How to treat a lower back muscle tear

Written by rick suttle Google
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Torn lower back muscles can occur as a result of a sports or work-related injury. People can also sustain a torn lower back muscle in an automobile accident or fall. According to orthopaedic surgeon Dr. Peter F. Ullrich Jr., in his article "Low Back Pain from Muscle Strain" on, "a muscle strain happens when the muscle is overstretched or torn, resulting in damage to the muscle fibres (a pulled muscle)." Treatment for a lower back muscle tear usually includes a combination of rest, ice, heat, medication and exercise.

Skill level:
Moderately Challenging

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Things you need

  • Ice
  • Ice pack
  • Heating pad
  • Ibuprofen (Motrin or Advil)

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    Treating Your Torn Lower Back Muscle

  1. 1

    Stop all physical activity and exercising for several days. During this time, take two ibuprofen pills every four to six hours while you are awake.

  2. 2

    Put ice in an ice pack or inside a towel. Lie down on the ice pack or towel so that it is directly compressed against the source of your back pain. Repeat this procedure every three to four hours throughout the day.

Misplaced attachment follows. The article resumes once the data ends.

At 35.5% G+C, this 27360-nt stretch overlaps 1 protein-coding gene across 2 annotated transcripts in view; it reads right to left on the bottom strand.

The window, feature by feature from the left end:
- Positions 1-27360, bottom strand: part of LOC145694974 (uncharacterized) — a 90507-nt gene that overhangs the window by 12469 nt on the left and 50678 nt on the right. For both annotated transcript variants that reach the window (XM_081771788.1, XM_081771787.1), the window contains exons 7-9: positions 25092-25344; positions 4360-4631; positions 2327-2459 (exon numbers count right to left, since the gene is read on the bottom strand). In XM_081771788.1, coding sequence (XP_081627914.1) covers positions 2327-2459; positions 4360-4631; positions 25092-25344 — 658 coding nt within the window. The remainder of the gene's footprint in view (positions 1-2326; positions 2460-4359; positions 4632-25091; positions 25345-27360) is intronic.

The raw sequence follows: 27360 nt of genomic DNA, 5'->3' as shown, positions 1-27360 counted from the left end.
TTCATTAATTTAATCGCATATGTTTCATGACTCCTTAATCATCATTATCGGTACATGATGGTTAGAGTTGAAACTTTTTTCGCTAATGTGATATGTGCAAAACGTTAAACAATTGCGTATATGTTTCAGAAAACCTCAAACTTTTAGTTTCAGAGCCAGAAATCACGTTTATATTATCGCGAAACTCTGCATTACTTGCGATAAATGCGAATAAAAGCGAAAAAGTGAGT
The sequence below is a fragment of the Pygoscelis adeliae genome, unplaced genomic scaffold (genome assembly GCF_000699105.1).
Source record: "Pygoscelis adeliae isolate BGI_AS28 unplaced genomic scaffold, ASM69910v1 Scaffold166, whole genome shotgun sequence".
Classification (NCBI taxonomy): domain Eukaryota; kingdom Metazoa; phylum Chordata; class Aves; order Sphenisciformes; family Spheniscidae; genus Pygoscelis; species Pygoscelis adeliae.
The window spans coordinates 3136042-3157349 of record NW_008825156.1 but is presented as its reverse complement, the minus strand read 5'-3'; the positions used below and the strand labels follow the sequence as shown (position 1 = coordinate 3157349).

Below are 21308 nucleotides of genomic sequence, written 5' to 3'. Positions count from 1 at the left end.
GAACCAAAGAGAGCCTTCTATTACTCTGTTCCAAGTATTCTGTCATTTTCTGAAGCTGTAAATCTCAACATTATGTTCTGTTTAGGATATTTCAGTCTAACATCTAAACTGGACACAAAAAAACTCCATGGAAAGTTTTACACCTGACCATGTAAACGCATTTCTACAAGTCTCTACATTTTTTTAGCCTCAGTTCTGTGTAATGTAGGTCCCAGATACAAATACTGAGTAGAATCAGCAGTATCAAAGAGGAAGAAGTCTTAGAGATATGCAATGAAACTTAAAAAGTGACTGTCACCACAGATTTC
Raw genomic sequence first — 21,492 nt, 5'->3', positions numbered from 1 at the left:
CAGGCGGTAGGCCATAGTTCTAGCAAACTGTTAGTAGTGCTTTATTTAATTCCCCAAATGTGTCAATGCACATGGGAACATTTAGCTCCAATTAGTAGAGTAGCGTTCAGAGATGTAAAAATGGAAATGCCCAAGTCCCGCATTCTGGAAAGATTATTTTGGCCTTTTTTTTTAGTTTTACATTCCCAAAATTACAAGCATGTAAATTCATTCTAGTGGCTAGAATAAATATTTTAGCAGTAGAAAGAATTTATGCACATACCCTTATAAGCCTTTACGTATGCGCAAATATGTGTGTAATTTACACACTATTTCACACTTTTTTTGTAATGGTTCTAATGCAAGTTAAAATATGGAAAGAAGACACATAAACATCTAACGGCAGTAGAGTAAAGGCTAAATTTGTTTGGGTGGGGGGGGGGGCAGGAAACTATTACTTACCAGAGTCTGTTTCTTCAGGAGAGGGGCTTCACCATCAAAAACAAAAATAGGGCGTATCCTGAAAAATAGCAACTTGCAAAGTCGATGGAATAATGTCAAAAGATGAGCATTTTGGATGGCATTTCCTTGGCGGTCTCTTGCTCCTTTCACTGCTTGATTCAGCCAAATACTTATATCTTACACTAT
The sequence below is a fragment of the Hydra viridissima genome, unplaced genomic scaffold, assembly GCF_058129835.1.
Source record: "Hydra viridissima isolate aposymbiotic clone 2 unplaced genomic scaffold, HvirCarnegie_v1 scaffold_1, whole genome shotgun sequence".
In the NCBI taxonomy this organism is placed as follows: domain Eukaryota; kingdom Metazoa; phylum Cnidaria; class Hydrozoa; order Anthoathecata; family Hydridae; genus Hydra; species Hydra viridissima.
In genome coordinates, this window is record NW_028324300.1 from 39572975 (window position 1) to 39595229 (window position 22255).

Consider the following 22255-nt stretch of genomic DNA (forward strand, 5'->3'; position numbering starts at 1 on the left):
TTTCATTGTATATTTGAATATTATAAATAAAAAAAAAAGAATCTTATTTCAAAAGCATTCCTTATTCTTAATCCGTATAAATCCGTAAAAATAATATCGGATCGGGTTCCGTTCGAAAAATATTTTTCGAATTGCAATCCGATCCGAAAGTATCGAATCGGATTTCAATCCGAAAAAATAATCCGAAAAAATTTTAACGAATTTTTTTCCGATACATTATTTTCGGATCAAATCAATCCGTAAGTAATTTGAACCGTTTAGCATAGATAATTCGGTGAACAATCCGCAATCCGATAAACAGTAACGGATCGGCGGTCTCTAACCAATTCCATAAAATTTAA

3. 3

    Apply a heating pad on your back for 15 to 20 minutes several times per day after the inflammation has subsided.

  4. 4

    Perform the following exercise once your initial inflammation and pain are under control: Lie on your back with both of your knees propped up and your feet on the floor. Slowly press your lower back against the floor. Hold that position for two to five seconds, then relax. Do 10 total repetitions.

  5. 5

    Grab both of your knees, while still lying down, and pull them toward your chest. Hold that position for two to five seconds, then relax. Complete 10 repetitions.

Tips and warnings

  • Your rest period should be at least 72 hours. During this time, you should consider wearing a back brace to limit your lower back movement and for support. Ice should be used for at least 48 to 72 hours. Ice causes vasoconstriction (narrowing of blood vessels), which controls inflammation and consequential pain by limiting the flow of blood and lymph to your lower back.
  • Once the initial swelling has subsided, heat will increase blood flow to your back, bringing oxygen and nutrients that are necessary for healing.
  • Massaging the muscles can eliminate scar tissue. Scar tissue can permanently weaken a muscle and make it more prone to future injuries
  • Exercise can increase the flexibility and strength in your lower back, providing more stability to the area and relieving pressure. When exercising, it is important to work the lower back muscles as well as adjacent muscles. Stronger buttocks, abdomen and legs can better support your lower back.
  • Never apply ice directly to the skin of your back as this can cause frostbite. Also, do not start exercising until your inflammation and pain have subsided a bit. Exercising too early after an injury can make it worse.

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